@sethdmichaels: real talk: gas prices are higher now because the economy is doing better and we haven't done enough to reduce the amount of oil we use.
2) Obama will pick a trade fight with China. "The Obama administration Tuesday intends to escalate its trade offensive against China, a move heavy with political overtones, by pressing the World Trade Organization to force the export giant to ease its stranglehold on rare-earth minerals critical to high-tech manufacturing. The announcement, which will be made by President Barack Obama, marks a new front in the administration's election-year effort to turn up the heat on China, amid competition from the president's potential Republican rivals on the matter. It could also pressure China to respond to the WTO on an issue that is of high importance to a range of manufacturers. The U.S., joined by the European Union and Japan, plans to ask the WTO, the international arbiter of trade practices, to open talks with China over its restrictions on exporting the rare-earth minerals, administration officials said." Sudeep Reddy and Jared Favole in The Wall Street Journal.
3) The Senate is headed towards a showdown over judicial nominees. "Senate Majority Leader Harry Reid went public Monday with a threat he’s been voicing privately for weeks: He is taking extraordinary procedural steps to confirm stalled judicial nominees even if it ties up the Senate floor...Reid believes Republicans have been out of line in their 'obstruction' of nominations that have bipartisan support and that they would be blamed for forcing the Senate to spend time on noncontroversial nominees rather than on the economy. With no agreement from Senate Minority Leader Mitch McConnell (R-Ky.), Reid filed cloture Monday on each of the 17 nominees in order to overcome a filibuster threat -- a time-consuming process. The fight could still be averted if Reid and McConnell reach a deal. But otherwise, the chamber could be in for a tedious March. And it could lead to a new front in the judicial wars that have dominated the Senate in recent years: District judgeships have never been successfully filibustered." Manu Raju in Politico.
4) MORE PRIMARIES TODAY: The GOP candidates face off in Alabama and Mississippi. "Mitt Romney on Monday urged Alabama voters to help him bag a surprise win, while Rick Santorum downplayed his chances in the region, in yet more signs of how the Republican presidential race has taken an unexpected turn in the Deep South. Mississippi and Alabama, which both hold polls on Tuesday, have been considered difficult terrain for Mr. Romney with their plentiful evangelical Christian and conservative voters. In prior contests, those types of voters have resisted Mr. Romney, and last week he called the region 'a bit of an away game' for him. But polling and voter interviews show the former Massachusetts governor running even with Mr. Santorum and Newt Gingrich, suggesting that Tuesday's balloting may wind up strengthening Mr. Romney." Janet Hook and Patrick O'Connor in The Wall Street Journal.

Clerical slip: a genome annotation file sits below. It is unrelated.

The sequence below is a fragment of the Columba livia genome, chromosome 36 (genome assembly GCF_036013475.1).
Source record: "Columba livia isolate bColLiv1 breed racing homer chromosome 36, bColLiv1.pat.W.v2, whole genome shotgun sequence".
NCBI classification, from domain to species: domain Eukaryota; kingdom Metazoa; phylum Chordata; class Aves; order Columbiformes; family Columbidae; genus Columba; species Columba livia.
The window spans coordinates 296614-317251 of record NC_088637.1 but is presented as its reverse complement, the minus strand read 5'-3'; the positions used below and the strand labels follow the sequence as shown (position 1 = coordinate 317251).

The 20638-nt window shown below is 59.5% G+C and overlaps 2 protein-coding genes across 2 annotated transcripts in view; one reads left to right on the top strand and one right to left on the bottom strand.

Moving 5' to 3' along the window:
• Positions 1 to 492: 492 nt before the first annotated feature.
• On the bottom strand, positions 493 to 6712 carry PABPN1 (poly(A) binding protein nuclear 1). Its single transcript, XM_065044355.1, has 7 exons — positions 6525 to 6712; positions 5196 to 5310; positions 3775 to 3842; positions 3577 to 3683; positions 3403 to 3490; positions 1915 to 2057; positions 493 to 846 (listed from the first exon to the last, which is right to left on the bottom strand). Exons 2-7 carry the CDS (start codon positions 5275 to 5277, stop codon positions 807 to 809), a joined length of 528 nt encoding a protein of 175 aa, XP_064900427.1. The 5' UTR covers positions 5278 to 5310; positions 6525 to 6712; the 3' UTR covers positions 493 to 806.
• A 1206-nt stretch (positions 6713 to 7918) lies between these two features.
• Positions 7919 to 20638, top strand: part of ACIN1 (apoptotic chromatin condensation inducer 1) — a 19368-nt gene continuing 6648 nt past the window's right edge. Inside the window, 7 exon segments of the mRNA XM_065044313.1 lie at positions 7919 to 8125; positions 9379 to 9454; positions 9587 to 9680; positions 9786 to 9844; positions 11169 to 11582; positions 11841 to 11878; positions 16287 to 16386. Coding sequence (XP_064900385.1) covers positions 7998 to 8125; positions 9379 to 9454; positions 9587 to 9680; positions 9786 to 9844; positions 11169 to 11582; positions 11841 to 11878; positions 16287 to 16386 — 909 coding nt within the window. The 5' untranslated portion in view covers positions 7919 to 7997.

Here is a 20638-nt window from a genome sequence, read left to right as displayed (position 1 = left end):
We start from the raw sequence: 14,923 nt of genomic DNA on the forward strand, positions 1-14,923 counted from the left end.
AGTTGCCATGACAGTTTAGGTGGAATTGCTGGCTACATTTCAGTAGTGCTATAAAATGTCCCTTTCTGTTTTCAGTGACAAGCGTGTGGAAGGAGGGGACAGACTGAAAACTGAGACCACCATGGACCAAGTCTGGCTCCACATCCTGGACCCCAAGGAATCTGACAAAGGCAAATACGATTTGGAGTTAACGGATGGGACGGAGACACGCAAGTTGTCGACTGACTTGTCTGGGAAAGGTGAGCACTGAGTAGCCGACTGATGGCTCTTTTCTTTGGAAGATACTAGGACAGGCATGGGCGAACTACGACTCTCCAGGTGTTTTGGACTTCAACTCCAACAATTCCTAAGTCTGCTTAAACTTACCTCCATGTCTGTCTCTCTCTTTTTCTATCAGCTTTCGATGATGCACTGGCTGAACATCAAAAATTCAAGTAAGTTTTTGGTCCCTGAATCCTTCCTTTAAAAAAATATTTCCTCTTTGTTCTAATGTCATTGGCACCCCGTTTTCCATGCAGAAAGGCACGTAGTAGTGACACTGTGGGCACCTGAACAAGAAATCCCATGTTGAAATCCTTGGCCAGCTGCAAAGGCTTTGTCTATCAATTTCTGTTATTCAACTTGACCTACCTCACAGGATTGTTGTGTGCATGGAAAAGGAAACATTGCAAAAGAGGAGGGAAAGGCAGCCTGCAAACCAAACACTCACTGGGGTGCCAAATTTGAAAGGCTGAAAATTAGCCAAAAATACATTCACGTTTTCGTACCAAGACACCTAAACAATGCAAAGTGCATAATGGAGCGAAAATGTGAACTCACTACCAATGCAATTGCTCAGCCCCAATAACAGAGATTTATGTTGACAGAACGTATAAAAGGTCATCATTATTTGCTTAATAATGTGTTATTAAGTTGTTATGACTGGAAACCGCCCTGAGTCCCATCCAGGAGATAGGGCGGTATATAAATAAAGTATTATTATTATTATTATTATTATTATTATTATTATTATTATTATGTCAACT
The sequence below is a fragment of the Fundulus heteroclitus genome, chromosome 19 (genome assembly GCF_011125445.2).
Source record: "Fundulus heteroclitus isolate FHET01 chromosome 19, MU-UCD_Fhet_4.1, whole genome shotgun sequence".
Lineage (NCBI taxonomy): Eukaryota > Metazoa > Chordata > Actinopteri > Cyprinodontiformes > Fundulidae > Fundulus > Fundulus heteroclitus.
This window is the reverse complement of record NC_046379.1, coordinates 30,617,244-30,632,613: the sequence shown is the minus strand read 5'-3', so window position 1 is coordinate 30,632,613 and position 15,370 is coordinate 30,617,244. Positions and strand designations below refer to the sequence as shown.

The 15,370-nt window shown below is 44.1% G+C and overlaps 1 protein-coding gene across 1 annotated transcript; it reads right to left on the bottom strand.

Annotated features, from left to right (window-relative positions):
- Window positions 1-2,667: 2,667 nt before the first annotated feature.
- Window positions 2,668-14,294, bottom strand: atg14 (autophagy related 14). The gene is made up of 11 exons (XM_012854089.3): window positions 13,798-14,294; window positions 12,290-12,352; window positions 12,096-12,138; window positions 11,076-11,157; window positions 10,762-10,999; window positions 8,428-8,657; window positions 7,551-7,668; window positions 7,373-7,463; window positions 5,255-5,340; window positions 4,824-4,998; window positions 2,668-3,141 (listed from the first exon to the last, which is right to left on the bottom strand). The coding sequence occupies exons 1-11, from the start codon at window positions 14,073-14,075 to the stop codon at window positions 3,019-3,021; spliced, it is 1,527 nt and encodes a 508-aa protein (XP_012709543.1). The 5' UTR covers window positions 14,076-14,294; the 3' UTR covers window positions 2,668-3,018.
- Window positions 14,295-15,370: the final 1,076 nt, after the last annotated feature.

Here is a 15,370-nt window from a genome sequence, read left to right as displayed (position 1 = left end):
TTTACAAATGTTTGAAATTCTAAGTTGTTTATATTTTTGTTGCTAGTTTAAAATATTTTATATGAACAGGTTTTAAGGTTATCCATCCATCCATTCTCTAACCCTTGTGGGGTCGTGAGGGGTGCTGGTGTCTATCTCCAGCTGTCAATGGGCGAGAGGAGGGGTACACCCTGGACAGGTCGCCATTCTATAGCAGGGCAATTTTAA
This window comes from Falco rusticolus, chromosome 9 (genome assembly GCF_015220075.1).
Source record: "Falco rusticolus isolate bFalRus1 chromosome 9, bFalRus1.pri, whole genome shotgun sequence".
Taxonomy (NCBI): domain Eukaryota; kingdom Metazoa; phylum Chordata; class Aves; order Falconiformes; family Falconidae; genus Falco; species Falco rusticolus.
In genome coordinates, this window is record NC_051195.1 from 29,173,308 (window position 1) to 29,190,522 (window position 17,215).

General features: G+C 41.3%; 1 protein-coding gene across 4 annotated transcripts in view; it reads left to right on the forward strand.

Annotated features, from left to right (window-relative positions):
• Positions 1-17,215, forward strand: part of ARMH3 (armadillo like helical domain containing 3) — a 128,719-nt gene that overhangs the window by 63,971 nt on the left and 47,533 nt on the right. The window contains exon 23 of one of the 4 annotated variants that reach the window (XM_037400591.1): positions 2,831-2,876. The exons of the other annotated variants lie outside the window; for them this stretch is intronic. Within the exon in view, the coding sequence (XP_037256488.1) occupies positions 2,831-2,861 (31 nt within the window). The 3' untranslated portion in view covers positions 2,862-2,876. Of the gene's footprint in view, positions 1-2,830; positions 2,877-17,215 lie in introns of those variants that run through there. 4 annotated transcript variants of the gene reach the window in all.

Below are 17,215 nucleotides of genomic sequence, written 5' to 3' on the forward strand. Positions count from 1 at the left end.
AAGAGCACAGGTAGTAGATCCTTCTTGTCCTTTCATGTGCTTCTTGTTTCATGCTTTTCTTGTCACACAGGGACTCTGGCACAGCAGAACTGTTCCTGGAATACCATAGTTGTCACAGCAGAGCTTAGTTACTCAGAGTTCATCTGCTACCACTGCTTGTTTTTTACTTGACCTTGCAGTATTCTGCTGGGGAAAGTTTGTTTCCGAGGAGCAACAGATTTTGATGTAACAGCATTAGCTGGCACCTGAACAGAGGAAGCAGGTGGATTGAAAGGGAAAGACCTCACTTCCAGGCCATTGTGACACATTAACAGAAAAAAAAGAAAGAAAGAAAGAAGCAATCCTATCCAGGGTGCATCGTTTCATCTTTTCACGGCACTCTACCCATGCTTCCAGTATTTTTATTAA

5) HEADWINDS WATCH: States are gearing up for another round of cuts. "States are moving to cut jobs and other spending to close budget deficits, even though their protracted fiscal crisis is easing a bit in an improving economy. State governments are confronting a combined $47 billion gap between projected revenue and costs for the fiscal year that starts in July, according to the Center on Budget and Policy Priorities, a left-leaning think tank. While that figure is high historically, it is less than half the budget shortfall that states confronted a year ago and down from $191 billion three years ago." Josh Mitchell in The Wall Street Journal.
1) STIGLITZ: The recovery has a long way to go. "It is understandable, given the number of times green shoots have been seen since the downturn began in December 2007, that there might be some scepticism about claims the recovery is finally under way. To me the question is what does it imply for policy? Does it mean we can be more relaxed about the demands for budget cuts emanating from fiscal conservatives? Or that the US Federal Reserve should start paying more attention to inflation, and begin contemplating raising interest rates? Even if this is not one of the many green shoots that soon turn brown, the economy will almost certainly need more stimulus if it is to return to full employment any time soon. This is the inevitable conclusion from looking at the state of the labour market today. It is a shambles...There are still 23m Americans who would like a full-time job but who cannot get one. The jobs deficit, the number of extra jobs that would have been required to keep up with new entrants to the labour market, is 15m." Joseph Stiglitz in The Financial Times.
@DKThomp: There's a reason we call some economic statistics "fundamentals." It's because they're ... well, you know.